By TIM KAMUZU BANDA
January 8 2009
They have started flying back to Western capitals but for the whole of December, the ‘summer bunnies’ lit up our social scene.
Welcome to the world of Kenyan students and professionals living especially in Europe and the US and back home every December, sometimes displaying real or imaginary culture shocks.
Some are very decent folks while a laughably weird lot ends up being the antithesis of the ‘cool and uptown’’ mien meant to charm non-have-been-theres with.
Nairobi resident Clifford Oluoch talks of a friend who left the country for the US two years ago but upon his return last month, he could not remember any building or street in Nairobi save for Nation Centre which he calls the ‘White and Black Building.’ “I have no choice but to wait for him here,” says a bemused Oluoch outside the Nation Centre.
Marketer Prya Chana says her family members and friends fly back home a number of times in a year. “It’s like they never left Kenya,” she says.
However, she remembers someone who came back and it was as if her memory had gone blank. “She could not remember where the 20th Century Cinema was although her father’s office has always been there. Another bunny thought that up market Nairobi suburb Karen was near Loresho although she had lived there for most of her life,” recalls Prya who herself has lived abroad for years.
Then there was this visiting bunny who keeps on telling us that he can’t stay out very late because his life insurance runs into millions of dollars and wouldn’t it be disastrous for the US government if anything happened to him?
Those who know the difference between the US government and the American Insurance Group barely suppress their laughter as we drink away the evening at Tamasha Hurlingham, Nairobi.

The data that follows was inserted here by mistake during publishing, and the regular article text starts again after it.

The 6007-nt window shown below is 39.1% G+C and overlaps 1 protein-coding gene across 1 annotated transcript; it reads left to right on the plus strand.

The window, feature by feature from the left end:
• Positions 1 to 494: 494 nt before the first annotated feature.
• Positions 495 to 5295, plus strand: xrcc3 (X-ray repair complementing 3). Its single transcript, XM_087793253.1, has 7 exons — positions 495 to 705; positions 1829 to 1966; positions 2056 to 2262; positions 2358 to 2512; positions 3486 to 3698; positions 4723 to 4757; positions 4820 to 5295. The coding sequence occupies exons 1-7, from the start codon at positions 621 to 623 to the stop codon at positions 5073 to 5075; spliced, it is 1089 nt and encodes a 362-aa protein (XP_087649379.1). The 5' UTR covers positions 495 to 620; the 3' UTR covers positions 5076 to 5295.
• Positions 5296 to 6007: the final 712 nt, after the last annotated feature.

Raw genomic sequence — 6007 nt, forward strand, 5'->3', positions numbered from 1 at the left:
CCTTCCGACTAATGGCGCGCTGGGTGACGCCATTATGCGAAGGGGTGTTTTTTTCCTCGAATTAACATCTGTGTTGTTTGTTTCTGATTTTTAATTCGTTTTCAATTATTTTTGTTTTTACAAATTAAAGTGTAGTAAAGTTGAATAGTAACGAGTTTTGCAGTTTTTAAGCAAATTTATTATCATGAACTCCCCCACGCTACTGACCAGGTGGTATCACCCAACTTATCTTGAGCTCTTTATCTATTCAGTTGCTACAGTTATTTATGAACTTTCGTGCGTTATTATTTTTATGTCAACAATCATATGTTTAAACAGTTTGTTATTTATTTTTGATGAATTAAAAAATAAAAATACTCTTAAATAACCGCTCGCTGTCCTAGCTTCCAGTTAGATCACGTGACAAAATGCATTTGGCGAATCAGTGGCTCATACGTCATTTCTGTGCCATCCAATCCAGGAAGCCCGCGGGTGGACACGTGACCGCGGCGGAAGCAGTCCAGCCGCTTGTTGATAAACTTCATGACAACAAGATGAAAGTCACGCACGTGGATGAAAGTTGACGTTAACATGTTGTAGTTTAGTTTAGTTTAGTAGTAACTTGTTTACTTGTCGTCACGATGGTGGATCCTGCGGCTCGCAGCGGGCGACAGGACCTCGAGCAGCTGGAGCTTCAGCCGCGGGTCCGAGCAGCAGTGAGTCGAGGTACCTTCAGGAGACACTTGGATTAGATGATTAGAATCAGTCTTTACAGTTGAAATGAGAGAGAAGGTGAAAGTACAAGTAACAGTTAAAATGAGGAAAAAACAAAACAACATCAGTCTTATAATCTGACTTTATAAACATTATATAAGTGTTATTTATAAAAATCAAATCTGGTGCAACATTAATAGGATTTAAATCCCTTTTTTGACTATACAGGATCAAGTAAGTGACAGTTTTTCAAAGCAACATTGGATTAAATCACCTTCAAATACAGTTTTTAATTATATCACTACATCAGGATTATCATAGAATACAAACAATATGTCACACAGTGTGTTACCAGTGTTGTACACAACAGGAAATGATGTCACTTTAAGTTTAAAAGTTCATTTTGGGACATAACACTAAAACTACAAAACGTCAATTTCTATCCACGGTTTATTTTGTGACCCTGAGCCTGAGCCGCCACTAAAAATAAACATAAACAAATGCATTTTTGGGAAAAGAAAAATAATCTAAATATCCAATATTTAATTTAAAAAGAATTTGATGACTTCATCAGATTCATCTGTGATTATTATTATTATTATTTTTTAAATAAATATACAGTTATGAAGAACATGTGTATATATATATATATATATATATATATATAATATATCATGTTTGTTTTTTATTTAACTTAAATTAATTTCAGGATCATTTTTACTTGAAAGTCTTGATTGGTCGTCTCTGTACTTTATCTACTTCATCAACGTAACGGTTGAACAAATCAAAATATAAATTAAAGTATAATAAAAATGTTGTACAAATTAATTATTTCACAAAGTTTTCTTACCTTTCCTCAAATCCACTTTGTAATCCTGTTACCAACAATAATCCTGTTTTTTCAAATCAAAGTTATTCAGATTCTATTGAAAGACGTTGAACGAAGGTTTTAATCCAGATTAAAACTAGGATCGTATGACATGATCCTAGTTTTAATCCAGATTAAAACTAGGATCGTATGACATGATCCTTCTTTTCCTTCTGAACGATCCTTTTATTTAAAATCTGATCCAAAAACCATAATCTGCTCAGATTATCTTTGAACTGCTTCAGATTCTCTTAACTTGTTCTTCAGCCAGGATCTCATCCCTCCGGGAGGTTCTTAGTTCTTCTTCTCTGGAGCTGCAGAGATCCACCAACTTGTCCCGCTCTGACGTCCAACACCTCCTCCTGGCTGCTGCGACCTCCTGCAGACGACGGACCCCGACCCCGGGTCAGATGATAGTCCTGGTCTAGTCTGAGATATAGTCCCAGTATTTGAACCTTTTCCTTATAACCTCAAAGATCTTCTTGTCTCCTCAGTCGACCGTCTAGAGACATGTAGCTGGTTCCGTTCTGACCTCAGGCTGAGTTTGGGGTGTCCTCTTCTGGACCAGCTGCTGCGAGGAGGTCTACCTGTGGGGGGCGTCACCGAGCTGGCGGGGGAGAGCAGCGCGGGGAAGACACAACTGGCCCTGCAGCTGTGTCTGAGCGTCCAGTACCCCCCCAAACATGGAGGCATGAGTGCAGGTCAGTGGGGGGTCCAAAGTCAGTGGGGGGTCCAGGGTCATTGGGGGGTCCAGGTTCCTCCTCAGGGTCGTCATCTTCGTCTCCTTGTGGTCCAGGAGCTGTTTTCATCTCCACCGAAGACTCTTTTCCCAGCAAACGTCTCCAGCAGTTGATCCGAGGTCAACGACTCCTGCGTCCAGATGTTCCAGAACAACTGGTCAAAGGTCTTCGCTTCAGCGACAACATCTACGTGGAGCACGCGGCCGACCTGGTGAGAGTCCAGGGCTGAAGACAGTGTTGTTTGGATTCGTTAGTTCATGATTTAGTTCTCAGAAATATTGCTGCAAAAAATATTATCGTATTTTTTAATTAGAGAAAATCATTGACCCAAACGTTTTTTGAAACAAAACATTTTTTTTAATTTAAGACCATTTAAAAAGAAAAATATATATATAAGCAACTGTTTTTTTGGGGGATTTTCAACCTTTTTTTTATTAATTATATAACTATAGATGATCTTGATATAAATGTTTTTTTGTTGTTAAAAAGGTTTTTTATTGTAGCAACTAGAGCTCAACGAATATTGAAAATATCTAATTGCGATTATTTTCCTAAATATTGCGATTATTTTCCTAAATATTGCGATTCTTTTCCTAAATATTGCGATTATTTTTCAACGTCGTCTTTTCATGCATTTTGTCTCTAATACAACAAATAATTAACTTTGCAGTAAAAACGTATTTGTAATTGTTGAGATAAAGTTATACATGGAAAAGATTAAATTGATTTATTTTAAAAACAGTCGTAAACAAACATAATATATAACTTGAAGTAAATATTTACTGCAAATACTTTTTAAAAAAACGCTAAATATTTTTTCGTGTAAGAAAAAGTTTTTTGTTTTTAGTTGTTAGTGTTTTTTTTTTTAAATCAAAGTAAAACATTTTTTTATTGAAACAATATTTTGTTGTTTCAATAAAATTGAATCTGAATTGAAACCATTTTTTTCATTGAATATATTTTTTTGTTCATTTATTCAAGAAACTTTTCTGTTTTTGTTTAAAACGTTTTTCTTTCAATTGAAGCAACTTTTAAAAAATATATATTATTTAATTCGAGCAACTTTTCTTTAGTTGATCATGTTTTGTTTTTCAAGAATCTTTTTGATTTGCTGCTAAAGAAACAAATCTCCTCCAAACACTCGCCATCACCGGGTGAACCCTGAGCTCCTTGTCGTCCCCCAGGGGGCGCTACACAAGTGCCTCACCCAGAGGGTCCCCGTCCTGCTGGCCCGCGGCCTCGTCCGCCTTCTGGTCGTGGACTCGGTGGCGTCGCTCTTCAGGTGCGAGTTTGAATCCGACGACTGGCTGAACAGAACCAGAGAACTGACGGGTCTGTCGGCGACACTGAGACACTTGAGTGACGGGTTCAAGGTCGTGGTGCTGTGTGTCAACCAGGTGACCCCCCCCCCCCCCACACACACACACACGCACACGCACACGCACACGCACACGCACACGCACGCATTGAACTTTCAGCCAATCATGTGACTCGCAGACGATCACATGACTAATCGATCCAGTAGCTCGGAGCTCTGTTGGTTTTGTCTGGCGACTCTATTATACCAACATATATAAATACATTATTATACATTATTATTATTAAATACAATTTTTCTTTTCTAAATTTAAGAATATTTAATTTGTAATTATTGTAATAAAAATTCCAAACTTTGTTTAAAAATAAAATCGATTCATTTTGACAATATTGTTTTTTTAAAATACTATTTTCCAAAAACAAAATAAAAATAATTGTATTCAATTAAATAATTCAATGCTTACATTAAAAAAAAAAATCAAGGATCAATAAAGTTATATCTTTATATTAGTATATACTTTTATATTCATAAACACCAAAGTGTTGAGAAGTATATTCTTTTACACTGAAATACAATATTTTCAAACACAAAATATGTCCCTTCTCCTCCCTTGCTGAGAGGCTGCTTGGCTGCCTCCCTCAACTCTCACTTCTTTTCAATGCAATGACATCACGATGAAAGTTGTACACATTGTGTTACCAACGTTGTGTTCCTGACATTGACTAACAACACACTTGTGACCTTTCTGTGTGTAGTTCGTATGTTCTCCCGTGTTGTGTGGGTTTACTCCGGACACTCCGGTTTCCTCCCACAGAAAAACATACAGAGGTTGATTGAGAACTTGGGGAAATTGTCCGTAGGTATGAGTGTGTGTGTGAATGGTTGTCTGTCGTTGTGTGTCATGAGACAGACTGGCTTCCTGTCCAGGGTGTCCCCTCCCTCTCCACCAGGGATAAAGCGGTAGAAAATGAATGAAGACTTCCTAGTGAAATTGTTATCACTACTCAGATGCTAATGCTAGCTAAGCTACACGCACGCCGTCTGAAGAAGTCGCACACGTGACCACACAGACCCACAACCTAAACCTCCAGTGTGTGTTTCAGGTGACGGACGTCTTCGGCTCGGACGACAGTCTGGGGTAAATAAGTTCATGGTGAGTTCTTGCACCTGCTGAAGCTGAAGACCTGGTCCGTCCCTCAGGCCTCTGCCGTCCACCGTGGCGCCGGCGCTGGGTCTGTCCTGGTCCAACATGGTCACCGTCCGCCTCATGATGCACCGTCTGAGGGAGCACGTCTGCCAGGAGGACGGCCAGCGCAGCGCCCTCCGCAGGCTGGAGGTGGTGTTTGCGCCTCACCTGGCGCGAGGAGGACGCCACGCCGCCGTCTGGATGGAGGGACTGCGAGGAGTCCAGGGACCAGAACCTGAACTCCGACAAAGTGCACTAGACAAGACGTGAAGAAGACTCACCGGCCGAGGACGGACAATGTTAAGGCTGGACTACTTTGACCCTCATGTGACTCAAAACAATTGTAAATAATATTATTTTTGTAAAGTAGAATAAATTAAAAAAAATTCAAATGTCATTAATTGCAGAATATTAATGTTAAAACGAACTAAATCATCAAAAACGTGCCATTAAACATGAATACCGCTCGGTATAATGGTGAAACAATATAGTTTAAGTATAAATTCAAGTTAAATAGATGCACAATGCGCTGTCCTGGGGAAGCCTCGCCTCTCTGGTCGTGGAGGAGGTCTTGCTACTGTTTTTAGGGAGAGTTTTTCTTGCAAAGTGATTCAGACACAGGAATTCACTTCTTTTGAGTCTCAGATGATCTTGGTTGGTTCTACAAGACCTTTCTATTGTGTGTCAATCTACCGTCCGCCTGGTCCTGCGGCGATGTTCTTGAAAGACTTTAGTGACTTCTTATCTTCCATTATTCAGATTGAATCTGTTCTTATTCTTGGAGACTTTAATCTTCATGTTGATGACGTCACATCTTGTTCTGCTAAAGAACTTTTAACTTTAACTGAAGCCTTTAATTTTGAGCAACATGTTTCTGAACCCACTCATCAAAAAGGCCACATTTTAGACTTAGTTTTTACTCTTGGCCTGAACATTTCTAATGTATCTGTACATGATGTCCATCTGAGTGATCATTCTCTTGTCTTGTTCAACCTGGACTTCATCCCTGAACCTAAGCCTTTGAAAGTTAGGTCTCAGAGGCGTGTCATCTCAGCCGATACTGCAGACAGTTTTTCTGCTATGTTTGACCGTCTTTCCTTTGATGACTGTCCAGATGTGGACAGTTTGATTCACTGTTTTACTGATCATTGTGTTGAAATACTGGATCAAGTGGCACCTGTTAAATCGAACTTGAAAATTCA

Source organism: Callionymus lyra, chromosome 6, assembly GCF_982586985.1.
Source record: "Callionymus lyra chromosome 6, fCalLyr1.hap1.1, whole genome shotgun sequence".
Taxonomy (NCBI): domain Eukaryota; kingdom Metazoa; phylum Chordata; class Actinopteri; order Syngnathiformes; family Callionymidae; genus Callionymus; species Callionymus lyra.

“It is fine to try be safe but c’mon, we have insurance in Kenya... If anything and with all due respect, the guy grew up in Eastlands,” says Nairobi University student Kevin Ochieng of the bunny.
But perhaps what is intriguing is the sudden change in accent. It is rumoured that a certain boxer toured the US for two weeks and once back here, she was asking reporters “You knaw warra’m sayin’?”
For Vincent Okira, the change in accents doesn’t annoy. However he can’t stand bunnies who “forget” their mother tongue or Kiswahili. Like the one who had been in Australia for two years and wanted him to be a translator back in Western Kenya while the Australian girl he was walking hand in hand was trying very hard to learn Kiluhya.
It has also not been hard to spot a summer-bunny in a club. They love roomy, hanging t-shirts most of them emblazoned with the name of some American city, state or a university. Invariably they will be weighed down by tons of bling while the girls will be in something outrageous.
At Tamasha Hurlingham, one bunny doesn’t remember Kenya currency denominations. Some will ask someone close how much is in their hands and can they use the credit card because it is safer.
“It happens even in the dingiest pubs,” says Okira. And, they don’t take this criticism lying down.